skip to primary navigationskip to content

Between Man and God: Family, Friendship, and Ties of the Flesh in Late Antiquity

Postgraduate Conference (Oxford, Manchester, Birmingham, Cambridge)

Faculty of Classics, University of Cambridge

14th May 2011
Our intention is to explore the evolving institutions and frameworks, enshrined in law and communal mores, in which human relationships were structured during Late Antiquity, as the impact of Christianity made itself progressively more strongly felt. Furthermore, we will examine how the theology and rhetoric of many aspects of Christianity were themselves informed by contemporary conceptions of human relations.

The papers will be arranged thematically into two panels, with the first exploring 'lighter', more optimistic approaches to human relationships in Late Antiquity, such as examining the developing metaphorical languages of families, friendship, and kinship in the context of, and in their impact upon, Christian doctrine and institutions. Conversely in the second, 'darker' panel, our speakers will investigate changing approaches towards understanding the (sometimes violent) end of relationships in Late Antiquity, and contemporary concerns that particular human relationships served not to enrich the life of the Christian community, but to throw up barriers between men, and to interrupt man's most fundamental relationship: that with God Himself. Discussion will be enlivened by the thoughts of the senior faculty respondents - Neil McLynn (Oxford) and Kate Cooper (Manchester), and by the overview and analysis provided by our plenary speaker, Jerry Toner (Cambridge).

We would like to thank the Faculty of Classics, Cambridge, for its very generous support for this conference.

Programme


10.45 Registration

11.15 Session 1 The Light Side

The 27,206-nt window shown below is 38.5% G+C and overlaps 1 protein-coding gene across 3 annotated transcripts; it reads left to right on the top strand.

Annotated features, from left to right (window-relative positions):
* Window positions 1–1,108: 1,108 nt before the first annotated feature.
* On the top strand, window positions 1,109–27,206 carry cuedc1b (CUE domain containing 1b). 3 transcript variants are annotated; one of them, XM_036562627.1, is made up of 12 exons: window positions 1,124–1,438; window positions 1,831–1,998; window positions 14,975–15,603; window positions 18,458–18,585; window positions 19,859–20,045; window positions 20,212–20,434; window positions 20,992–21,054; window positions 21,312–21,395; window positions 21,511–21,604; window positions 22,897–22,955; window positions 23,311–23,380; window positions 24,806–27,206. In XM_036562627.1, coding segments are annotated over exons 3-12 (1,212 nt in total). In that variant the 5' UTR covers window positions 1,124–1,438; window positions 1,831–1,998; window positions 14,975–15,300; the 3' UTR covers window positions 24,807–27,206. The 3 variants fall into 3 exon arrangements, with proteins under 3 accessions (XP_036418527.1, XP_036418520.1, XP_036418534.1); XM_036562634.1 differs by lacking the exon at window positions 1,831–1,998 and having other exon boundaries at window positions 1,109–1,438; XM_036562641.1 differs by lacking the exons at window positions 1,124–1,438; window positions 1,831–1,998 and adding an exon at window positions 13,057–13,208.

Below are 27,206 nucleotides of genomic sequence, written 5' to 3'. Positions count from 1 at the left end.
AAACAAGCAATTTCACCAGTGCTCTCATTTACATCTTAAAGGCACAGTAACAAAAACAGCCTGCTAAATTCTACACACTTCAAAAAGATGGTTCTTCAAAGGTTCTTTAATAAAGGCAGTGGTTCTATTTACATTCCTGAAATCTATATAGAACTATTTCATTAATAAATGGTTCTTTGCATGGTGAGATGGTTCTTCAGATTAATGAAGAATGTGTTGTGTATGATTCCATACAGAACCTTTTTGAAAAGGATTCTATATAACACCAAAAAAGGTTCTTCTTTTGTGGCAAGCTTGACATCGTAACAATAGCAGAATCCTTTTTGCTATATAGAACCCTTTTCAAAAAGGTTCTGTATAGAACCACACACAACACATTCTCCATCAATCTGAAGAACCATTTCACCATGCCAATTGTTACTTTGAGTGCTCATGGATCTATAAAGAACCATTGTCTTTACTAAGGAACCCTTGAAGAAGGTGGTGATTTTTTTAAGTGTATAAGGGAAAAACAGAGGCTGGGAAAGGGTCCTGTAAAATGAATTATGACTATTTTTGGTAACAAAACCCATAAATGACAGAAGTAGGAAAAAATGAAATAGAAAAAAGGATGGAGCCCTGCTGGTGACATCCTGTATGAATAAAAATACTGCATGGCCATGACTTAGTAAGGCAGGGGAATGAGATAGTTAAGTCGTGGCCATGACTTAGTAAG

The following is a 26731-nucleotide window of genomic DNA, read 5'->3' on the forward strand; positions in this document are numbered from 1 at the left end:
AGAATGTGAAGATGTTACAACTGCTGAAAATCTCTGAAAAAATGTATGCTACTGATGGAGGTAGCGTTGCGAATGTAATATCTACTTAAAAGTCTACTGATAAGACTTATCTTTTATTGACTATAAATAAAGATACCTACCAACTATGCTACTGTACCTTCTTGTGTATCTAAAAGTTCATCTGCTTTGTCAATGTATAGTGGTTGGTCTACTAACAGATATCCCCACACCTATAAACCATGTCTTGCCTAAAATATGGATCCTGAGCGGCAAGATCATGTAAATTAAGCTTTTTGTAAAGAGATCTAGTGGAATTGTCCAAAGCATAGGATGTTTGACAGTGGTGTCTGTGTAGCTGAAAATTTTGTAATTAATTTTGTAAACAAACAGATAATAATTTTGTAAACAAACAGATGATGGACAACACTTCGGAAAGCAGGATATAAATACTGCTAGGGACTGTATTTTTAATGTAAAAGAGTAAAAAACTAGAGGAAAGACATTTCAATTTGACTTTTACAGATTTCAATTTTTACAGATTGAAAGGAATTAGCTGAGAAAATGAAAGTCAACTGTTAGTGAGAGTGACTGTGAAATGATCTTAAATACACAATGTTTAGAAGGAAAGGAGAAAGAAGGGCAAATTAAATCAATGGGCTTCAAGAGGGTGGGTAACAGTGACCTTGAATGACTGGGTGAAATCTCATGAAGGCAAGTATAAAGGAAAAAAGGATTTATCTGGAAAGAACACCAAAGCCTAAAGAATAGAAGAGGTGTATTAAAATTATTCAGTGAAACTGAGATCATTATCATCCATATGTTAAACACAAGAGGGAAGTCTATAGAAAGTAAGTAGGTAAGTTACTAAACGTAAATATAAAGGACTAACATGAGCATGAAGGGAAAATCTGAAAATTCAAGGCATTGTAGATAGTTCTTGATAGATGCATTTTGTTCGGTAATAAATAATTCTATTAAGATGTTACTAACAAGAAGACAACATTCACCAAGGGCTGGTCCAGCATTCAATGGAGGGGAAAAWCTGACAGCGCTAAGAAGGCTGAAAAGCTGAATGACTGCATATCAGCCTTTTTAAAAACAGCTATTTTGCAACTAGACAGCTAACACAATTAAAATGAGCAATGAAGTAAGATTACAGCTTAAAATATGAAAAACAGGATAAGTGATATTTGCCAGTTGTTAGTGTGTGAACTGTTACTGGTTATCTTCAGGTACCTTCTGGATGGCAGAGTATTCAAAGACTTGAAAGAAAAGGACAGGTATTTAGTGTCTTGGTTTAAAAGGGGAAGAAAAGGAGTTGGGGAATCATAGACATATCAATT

(Chair: Robin Whelan, Cambridge)

Maria Kilby (Cambridge), Augustine's Donatist Brothers

Jenny Thompson (Oxford), Self-mortification, sex and sin: Jerome as Uncle Knobhead?

Emma Southon (Birmingham), Late Antique Christianity and the Development of the Nurturing Mother

Respondent: Kate Cooper (Manchester)

3.45 Session 2 The Dark Side
(Chair: Luke Gardiner, Cambridge)

Tamer Nawar (Cambridge), Adiutrix Virtutum (A Handmade to the Virtues) ? Confessiones 1-4 and the Perils of Friendship

James Corke-Webster (Manchester), Generation Gaps: Martyrs and their Families in the Writings of the Early Christian Church

Riccardo Bof (Manchester), TBC
Respondent: Neil McLynn (Oxford)

5.15 Plenary Session
Chair: Muriel Moser (Cambridge)
Plenary Speaker: Jerry Toner (Cambridge)

RSS Feed Latest news

Leverhulme Early Career Fellowships at Cambridge

Nov 07, 2018

The Cambridge Classics Faculty invites applications to the 2019 round of the Leverhulme Trust early Career Fellowship competition.

Make Your Myth Competition 2018

Nov 05, 2018

We are excited to announce a brand new competition that wants students in school years 3-8 to get creative with the Classics.

Gildersleeve Prize 2017

Oct 11, 2018

The Faculty is delighted to report that the Gildersleeve Prize in 2017 has been presented to Dr Max Leventhal.

Second CREWS Conference: Call for Papers

Jun 27, 2018

We are pleased to announce the second CREWS conference, to take place Thursday 14th – Saturday 16th of March 2019. ‘Exploring the Social and Cultural Contexts of Historic Writing Systems’ aims to look at writing systems’ place in society and culture.

View all news